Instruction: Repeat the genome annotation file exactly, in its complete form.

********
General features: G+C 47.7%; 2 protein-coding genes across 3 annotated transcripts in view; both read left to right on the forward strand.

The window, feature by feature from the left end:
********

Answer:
General features: G+C 47.7%; 2 protein-coding genes across 3 annotated transcripts in view; both read left to right on the forward strand.

The window, feature by feature from the left end: